Maria says that she has been working with an agency for a few years, but that she also finds jobs through her personal network. Federica similarly suggests that when you are just getting started, “it’s easier to work with agencies than with direct clients.”
Federica has more tips for you for finding jobs! “Translation portals have good visibility and a lot of jobs get posted on there every day. I would recommend using those portals to look up agencies that have good ratings and then check their websites and apply directly there.” Martina, Maria and Federica suggest the following websites for getting started:
Martina specifically says: “Use the directory at https://www.proz.com/business to filter agencies according to specific criteria, e.g. score (on a scale o 1 to 5, I wouldn’t touch an agency with less than 4.5 with a barge pole – double check every agency’s score here: https://www.proz.com/blueboard), location, language pairs, and once again niche.”
Okay… what about applying? How should you apply?
Martina says: “ Once you have a list of agencies (or companies), you want to reach out to them. You’re better off sending up to 10-15 highly personalised emails rather than blasting off 100s per day that all starts with DEAR SIR / MADAM.
An agency gets dozens of emails and CVs a day – even I do, and I’m not an agency – and most of them look like spam, and I promise no one is going to bother and open your email or read your CV if it’s not to the point and attention grabbing.
As with everything marketing related, make sure you speak to them and about them, how you can solve their issues etc rather dwelling on your skills and qualifications.”
Federica agrees with Martina and adds that, “CV spamming at the beginning is normal, but do your research first and make your CV and emails relevant and personalized to improve the chances to get the attention of the project managers. Then, of course, networking is a gold mine. I got my best jobs from colleagues, people I met at conferences and events, friends of friends. Never underestimate the power of networking!”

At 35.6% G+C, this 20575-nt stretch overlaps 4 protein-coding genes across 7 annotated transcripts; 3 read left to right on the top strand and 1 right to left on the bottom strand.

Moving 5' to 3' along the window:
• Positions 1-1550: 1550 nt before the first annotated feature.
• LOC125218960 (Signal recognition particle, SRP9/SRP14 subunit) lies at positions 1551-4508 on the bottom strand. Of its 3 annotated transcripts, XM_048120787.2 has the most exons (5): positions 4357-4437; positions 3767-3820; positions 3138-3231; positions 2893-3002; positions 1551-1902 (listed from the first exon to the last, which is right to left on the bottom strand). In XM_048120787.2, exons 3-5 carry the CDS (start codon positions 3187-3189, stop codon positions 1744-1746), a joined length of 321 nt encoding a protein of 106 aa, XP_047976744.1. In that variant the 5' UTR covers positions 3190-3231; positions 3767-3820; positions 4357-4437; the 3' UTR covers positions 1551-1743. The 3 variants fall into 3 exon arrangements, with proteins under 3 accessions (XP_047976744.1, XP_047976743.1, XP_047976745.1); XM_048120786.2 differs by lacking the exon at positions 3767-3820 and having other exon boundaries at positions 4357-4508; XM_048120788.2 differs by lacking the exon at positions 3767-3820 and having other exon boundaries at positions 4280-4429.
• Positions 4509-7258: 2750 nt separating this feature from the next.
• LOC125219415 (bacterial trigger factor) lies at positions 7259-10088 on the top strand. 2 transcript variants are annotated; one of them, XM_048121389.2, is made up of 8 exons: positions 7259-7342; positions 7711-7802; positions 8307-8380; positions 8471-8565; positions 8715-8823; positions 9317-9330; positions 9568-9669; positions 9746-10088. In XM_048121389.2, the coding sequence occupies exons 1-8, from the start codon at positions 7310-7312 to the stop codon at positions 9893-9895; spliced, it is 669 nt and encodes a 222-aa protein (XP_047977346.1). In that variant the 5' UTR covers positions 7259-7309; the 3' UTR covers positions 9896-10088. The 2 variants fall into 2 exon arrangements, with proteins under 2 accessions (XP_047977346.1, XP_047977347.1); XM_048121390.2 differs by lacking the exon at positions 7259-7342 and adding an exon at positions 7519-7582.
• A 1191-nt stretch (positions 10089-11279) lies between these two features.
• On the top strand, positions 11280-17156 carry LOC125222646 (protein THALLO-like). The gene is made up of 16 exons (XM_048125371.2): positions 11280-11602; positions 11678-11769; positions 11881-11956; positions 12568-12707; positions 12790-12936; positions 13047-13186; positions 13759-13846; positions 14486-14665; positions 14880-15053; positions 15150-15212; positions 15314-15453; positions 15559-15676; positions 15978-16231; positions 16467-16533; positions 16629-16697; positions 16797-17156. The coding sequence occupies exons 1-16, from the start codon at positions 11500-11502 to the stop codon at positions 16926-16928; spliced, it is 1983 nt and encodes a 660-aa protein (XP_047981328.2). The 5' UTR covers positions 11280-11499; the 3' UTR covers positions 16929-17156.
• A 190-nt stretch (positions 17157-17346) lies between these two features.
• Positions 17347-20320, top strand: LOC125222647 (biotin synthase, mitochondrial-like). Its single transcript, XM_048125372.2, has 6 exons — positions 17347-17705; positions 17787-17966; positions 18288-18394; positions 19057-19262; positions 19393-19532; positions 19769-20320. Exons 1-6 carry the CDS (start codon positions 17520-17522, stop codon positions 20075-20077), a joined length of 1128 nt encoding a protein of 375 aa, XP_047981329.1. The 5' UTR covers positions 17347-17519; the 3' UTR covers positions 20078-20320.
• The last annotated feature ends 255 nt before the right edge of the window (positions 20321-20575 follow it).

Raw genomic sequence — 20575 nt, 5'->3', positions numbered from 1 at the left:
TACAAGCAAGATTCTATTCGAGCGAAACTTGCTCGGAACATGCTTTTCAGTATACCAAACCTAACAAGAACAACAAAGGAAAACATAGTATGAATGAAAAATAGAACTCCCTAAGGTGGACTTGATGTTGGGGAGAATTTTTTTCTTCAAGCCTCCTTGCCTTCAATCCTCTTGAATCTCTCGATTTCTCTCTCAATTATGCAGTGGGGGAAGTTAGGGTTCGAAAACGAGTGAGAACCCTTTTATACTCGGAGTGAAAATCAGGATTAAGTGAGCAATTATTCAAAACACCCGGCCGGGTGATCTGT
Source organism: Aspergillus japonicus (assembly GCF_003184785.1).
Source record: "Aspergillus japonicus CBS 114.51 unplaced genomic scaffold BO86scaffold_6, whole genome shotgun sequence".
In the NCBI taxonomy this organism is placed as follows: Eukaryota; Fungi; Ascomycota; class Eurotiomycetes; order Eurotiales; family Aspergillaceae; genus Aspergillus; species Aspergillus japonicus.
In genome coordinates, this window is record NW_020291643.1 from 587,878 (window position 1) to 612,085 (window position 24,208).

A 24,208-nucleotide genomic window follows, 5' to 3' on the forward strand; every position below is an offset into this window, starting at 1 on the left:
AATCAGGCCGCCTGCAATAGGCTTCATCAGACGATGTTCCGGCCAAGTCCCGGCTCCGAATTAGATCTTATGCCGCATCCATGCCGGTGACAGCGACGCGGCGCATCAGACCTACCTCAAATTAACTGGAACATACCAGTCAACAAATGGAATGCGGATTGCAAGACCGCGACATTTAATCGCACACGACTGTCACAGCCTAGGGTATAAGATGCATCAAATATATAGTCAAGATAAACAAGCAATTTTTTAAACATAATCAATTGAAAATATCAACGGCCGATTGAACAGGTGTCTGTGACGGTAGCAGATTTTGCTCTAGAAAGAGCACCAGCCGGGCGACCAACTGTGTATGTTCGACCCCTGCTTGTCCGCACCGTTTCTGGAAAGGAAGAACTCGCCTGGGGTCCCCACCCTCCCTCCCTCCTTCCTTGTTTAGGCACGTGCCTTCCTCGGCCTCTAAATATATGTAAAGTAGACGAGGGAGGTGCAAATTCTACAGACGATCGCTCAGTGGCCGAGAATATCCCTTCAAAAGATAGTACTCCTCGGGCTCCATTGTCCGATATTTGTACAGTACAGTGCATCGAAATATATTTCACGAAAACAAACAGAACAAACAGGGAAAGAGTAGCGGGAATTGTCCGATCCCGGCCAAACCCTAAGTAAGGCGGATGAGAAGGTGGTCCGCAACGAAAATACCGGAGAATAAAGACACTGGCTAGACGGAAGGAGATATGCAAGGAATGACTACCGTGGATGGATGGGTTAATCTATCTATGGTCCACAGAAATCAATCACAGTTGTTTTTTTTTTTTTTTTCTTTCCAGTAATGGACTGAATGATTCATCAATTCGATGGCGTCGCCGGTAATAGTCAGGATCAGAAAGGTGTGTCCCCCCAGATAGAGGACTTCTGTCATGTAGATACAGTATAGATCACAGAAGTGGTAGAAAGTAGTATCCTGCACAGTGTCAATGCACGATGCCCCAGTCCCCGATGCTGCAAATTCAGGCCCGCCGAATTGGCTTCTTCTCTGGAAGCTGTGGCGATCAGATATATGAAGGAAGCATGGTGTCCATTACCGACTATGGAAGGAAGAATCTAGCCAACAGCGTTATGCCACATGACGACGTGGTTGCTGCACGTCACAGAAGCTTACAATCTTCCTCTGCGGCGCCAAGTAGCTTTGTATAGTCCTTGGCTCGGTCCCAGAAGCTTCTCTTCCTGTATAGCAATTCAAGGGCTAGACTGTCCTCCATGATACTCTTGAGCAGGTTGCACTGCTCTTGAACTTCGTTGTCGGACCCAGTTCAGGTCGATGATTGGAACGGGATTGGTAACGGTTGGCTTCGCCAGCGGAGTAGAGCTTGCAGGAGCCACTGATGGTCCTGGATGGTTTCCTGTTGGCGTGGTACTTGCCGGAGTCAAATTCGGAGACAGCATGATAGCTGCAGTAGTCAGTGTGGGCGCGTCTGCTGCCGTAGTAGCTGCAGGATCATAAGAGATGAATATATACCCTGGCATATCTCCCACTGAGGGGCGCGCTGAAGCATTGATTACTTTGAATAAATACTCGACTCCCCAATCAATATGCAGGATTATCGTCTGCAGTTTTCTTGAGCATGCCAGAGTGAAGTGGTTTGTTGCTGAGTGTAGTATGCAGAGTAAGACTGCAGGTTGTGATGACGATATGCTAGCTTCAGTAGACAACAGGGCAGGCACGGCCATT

So key tips are: attend events, use translation portals, find agencies to work with and don’t forget to network!
How much can I earn as a Translator?
As with any job, it really depends!
Martina says: “The money you can charge will depend on your experience, your confidence, the market segment you’ve positioned yourself in, your client’s budget and willingness to pay / invest in translation and how efficient you are at communicating your value. Obviously, you can’t command 10K from a company that makes 30K gross per year. Hence the important of positioning and market segments.”
Federica says, “I would recommend asking at least 0.06 – 0.07 euros per word when starting out and then working your way up. The higher-end translators charge up to 0.50 euros per word in their fields, there’s really no rule. It’s totally up to you to study your market, decide where to position yourself, your value and charge whatever you’re comfortable charging.”
Martina specifies: “Specifically, To start out with agencies, I would recommend NOT going below 0.07- 0.08 € per source word, but would aim at 0.10 €. Always best to start higher to allow room for negotiation. From there, depending on your niche, you can go as high as you want to and your market allows.
What you charge is up to you and do not let anyone dictate what you should do or tell you you’re ruining the market, there is not such a thing as ONE market. To convert these amounts into hourly fees, you should know your productivity and output. Generally, unless you use MT and other technologies, you’ll translate around 300-350 words per hour.”
“Money is a big taboo among translators and I don’t know why, I feel that if we were all more open on the subject it’d be easier to help others navigate through what’s possible and out there. ” – Martina Russo
Maria says, you can make around $2,000-$2,500 on average, up to $5,000, and Federica knows translators who make 6-figures doing translation work!